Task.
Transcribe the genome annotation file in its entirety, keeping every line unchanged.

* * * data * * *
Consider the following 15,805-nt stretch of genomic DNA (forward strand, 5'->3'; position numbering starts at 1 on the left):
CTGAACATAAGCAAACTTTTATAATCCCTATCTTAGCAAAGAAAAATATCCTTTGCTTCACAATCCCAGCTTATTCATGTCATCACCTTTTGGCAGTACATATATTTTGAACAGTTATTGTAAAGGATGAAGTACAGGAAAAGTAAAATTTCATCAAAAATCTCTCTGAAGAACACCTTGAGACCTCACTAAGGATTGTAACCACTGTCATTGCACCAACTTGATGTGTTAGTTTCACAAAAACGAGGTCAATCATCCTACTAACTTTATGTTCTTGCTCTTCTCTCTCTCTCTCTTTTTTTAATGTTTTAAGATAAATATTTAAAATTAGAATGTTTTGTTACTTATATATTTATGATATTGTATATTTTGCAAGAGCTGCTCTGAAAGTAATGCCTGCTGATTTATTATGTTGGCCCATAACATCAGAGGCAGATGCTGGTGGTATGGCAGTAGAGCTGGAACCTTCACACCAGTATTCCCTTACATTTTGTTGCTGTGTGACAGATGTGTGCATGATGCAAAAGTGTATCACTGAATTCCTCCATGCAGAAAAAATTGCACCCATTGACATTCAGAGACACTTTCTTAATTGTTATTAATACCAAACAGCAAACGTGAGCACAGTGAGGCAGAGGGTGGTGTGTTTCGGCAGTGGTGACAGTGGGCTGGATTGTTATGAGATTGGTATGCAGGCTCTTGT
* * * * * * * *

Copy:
Consider the following 15,805-nt stretch of genomic DNA (forward strand, 5'->3'; position numbering starts at 1 on the left):
CTGAACATAAGCAAACTTTTATAATCCCTATCTTAGCAAAGAAAAATATCCTTTGCTTCACAATCCCAGCTTATTCATGTCATCACCTTTTGGCAGTACATATATTTTGAACAGTTATTGTAAAGGATGAAGTACAGGAAAAGTAAAATTTCATCAAAAATCTCTCTGAAGAACACCTTGAGACCTCACTAAGGATTGTAACCACTGTCATTGCACCAACTTGATGTGTTAGTTTCACAAAAACGAGGTCAATCATCCTACTAACTTTATGTTCTTGCTCTTCTCTCTCTCTCTCTTTTTTTAATGTTTTAAGATAAATATTTAAAATTAGAATGTTTTGTTACTTATATATTTATGATATTGTATATTTTGCAAGAGCTGCTCTGAAAGTAATGCCTGCTGATTTATTATGTTGGCCCATAACATCAGAGGCAGATGCTGGTGGTATGGCAGTAGAGCTGGAACCTTCACACCAGTATTCCCTTACATTTTGTTGCTGTGTGACAGATGTGTGCATGATGCAAAAGTGTATCACTGAATTCCTCCATGCAGAAAAAATTGCACCCATTGACATTCAGAGACACTTTCTTAATTGTTATTAATACCAAACAGCAAACGTGAGCACAGTGAGGCAGAGGGTGGTGTGTTTCGGCAGTGGTGACAGTGGGCTGGATTGTTATGAGATTGGTATGCAGGCTCTTGT